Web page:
A painter of cowboy genre scenes and landscapes, John Moore opened a studio near Yellowstone National Park and painted there for the next 50 years, doing landscape scenes of Wyoming, and Montana as well as Colorado. He was basically self-taught but was encouraged by Frederic Remington.
Born near Fort Worth, Texas, he was early exposed to western life because his father started the Abilene Trail. He worked as a cowboy and sketched by the fire at night. He became a Texas Ranger and Indian Scout with General Crook in the campaigns against Geronimo's Apaches. He did a painting of the Grand Canyon for the Santa Fe Railroad. In 1935, he returned to Texas, opening a studio in Wichita Falls, and that year he was designated Official Cowboy Artist of the Lone Star State.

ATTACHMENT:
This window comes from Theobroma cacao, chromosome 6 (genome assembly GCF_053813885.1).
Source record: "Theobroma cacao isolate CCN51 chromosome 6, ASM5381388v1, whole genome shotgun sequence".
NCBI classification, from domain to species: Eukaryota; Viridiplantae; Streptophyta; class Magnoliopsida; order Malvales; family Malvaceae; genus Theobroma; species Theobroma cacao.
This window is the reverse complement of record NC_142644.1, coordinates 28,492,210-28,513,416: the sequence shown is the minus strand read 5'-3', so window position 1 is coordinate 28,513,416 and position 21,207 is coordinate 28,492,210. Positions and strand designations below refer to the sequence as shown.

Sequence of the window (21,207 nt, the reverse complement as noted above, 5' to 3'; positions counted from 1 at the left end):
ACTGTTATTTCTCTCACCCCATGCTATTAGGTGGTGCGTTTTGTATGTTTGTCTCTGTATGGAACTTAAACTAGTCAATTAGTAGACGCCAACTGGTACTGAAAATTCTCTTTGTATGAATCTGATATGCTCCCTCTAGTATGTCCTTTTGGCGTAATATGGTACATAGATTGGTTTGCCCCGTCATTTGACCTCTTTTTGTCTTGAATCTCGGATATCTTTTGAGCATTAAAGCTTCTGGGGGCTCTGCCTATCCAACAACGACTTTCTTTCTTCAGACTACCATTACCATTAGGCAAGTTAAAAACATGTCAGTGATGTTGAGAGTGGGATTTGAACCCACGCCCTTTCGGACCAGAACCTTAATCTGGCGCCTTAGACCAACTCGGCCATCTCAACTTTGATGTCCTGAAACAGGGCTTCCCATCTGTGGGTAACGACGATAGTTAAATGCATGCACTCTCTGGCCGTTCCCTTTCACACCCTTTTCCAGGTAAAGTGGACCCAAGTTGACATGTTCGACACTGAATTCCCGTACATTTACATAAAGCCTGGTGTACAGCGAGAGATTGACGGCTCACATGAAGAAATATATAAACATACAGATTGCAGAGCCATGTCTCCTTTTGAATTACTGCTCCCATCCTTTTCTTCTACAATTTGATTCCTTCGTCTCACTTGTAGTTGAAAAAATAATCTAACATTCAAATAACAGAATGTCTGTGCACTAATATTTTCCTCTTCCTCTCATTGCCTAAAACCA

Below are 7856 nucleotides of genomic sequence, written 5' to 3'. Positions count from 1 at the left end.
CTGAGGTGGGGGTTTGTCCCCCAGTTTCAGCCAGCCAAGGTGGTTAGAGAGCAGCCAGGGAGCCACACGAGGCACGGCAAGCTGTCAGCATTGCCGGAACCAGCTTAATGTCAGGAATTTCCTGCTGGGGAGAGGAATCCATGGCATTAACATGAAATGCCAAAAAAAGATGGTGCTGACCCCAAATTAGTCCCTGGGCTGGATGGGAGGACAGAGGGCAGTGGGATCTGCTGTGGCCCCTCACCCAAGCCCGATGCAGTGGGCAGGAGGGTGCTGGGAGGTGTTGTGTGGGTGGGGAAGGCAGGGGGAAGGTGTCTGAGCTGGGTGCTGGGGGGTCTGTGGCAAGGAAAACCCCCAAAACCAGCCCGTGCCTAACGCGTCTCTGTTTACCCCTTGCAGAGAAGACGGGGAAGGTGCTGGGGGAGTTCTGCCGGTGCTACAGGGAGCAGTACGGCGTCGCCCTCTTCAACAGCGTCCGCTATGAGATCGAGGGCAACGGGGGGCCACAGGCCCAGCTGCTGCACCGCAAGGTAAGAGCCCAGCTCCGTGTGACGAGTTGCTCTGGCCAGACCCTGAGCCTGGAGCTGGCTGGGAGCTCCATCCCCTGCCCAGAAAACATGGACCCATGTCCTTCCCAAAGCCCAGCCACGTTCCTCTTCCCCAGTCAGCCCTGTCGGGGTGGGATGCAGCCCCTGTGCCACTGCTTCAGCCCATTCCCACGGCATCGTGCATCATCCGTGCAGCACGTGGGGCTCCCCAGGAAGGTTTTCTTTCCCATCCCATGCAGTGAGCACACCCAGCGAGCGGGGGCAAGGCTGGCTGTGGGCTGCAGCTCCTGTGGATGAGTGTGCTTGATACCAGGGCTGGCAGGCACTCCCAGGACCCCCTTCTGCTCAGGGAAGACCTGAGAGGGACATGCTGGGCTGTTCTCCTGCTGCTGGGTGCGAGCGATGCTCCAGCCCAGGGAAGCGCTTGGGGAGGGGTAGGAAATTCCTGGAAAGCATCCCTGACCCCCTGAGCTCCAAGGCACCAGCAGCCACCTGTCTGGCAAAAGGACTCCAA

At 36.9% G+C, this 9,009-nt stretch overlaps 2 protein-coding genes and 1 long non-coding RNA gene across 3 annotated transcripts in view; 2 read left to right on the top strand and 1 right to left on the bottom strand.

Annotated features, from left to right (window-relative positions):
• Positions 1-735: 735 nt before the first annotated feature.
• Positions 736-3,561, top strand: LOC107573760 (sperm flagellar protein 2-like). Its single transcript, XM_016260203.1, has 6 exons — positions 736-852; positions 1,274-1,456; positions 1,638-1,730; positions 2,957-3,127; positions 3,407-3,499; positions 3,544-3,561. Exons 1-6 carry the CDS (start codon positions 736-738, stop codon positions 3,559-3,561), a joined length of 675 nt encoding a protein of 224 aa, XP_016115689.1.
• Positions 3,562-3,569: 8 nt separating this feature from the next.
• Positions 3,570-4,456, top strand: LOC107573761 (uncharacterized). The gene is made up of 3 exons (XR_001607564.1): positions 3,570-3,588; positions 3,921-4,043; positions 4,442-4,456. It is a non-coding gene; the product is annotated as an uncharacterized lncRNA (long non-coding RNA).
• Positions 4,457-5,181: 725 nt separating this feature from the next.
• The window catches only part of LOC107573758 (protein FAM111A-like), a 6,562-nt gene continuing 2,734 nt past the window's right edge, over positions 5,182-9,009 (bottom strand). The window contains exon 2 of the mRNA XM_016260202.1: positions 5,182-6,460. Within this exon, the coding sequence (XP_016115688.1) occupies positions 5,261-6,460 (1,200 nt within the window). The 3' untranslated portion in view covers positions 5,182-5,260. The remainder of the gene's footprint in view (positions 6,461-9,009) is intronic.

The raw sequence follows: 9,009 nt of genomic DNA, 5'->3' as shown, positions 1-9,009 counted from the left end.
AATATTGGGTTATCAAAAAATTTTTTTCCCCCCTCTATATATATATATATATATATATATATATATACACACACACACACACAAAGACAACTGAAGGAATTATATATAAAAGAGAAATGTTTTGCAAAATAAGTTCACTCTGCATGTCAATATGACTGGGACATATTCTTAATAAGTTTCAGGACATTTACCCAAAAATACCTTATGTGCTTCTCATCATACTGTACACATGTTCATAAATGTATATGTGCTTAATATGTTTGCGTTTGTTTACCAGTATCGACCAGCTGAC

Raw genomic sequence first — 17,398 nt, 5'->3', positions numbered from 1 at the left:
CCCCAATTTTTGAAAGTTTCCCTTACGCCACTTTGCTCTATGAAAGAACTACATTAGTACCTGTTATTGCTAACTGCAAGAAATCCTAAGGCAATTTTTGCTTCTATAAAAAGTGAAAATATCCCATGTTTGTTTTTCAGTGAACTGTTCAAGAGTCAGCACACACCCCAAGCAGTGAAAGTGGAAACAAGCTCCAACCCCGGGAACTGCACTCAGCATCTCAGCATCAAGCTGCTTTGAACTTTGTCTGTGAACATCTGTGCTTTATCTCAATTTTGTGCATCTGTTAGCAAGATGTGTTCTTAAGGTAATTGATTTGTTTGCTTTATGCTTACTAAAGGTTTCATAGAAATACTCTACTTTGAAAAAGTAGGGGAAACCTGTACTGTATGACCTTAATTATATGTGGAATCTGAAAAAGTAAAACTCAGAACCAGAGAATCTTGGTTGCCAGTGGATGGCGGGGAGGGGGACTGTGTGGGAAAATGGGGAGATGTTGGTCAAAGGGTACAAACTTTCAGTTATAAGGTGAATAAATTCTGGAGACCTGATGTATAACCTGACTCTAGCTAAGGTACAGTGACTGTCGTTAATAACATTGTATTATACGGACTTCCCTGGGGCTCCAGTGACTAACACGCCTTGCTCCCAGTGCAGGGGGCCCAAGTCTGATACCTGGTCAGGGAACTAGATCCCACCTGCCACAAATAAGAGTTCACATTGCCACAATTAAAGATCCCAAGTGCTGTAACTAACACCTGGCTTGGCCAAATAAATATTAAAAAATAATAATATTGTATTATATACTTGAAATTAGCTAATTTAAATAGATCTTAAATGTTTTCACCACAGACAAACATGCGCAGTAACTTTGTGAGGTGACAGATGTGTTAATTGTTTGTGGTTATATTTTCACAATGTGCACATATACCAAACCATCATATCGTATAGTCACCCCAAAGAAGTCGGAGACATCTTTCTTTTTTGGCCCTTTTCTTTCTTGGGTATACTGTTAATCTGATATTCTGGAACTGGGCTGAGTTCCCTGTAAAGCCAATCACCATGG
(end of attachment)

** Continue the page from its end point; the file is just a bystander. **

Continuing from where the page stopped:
Peggy and Harold Samuels, The Illustrated Encyclopedia of Artists of the American West
Tex lived in Henrietta Texas for several years prior to his move to Wichita Falls.
He was a most wonderful person who painted a mural measuring about 10 or 12 feet by six feet in the First Christian Church of Henrietta.